I rather enjoyed Stephen Page’s recent comments in The Guardian about what role publishers fill in the changing world of books. Page is the publisher and CEO of Faber & Faber, an independent house in the UK, and president of the Publishers Association, so naturally he has some bias. Yet I must admit that most of his comments ring true to me. He begins:

In February 1934, Geoffrey Faber, founder of Faber & Faber, gave a lecture to the Oxford University English Club entitled “Are publishers any use?” It may come as no surprise to hear that he felt they were, despite “the modern view of a publisher as … less an arbiter of taste than a parasitic middle-man”.

This came to mind when, at last year’s Frankfurt Book Fair, I read an article in the Bookseller by an agent who suggested that, in the digital age, writers would no longer need publishers. They would simply post their work online with various retailers and offer their books as downloads or through print on demand. For this they would receive full value for their work, minus a (rather surprising, I thought) 20 per cent commission to the agent. He didn’t go into what the agent might do to earn 20 per cent, but he was very clear that publishers were unlikely to add value to this process.

So I am prompted to ask again: are publishers any use? What reasons do they have to exist? What will they do in the future? And, crucially, has the book entered the last phase of its physical life?

I want to begin where our industry begins: with writers. The world emerging at the start of the 21st century is full of threat to those who create. The desire to commodify all art as some form of entertainment, and the growth of a monoculture based around mass-market tastes and distribution, make many writers feel precarious. In the United Kingdom, the declining price of books is resulting in lower royalties and less range in bookshops. No wonder this prompts writers to wonder about a different model where they are more their own masters, receive fuller recognition for their work and feel less brutalised by the experience. The digital world is presented in such a utopian fashion by its evangelists that it seems to provide an alternative model. While none of us knows exactly how this future will evolve, I believe writers will be best served by continued partnership with publishers, though publishers will have to adapt, too.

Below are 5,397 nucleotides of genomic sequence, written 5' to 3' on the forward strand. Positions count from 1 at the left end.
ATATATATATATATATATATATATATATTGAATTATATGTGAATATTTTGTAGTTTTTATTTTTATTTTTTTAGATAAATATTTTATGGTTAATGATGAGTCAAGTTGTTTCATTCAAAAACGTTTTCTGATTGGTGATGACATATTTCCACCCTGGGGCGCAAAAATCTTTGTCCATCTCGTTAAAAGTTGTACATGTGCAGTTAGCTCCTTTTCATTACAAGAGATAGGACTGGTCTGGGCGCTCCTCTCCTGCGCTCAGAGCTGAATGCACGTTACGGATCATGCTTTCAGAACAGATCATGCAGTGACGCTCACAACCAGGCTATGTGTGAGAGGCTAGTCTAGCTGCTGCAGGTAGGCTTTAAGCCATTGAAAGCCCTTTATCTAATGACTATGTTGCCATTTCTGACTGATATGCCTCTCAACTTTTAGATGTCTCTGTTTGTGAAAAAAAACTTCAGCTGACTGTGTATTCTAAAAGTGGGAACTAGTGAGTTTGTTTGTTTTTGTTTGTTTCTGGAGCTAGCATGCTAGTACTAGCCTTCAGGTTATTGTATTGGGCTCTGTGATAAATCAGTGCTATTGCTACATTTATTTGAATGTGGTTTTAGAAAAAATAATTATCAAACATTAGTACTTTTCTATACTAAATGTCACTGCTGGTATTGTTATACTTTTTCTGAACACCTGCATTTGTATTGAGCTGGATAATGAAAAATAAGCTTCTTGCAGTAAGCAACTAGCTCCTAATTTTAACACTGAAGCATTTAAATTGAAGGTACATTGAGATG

Publishers are a bridge between the market and writers. While providing an expert route to creating economic value in the work (i.e., the author’s work is rewarded), they can also act as a sustaining and supporting partner.

Page concludes his piece by talking about what the future might hold for publishing:

Publishers are not book manufacturers, they are about creating businesses from reading. There will be a revolution in reading around digital technology: there already is in education and academia. But I do not believe that the much-heralded disappearance of the book will happen soon. The history of technology simply doesn’t work like that. We will have roll-up books, books on Palm organisers and iPods, mobile phones and PCs. But that is no reason to think that the parallel technology of books on paper will not continue. Also, new technology often reawakens old technology–think of the new audience for radio that has been created by the Internet.

You can read the full article here.

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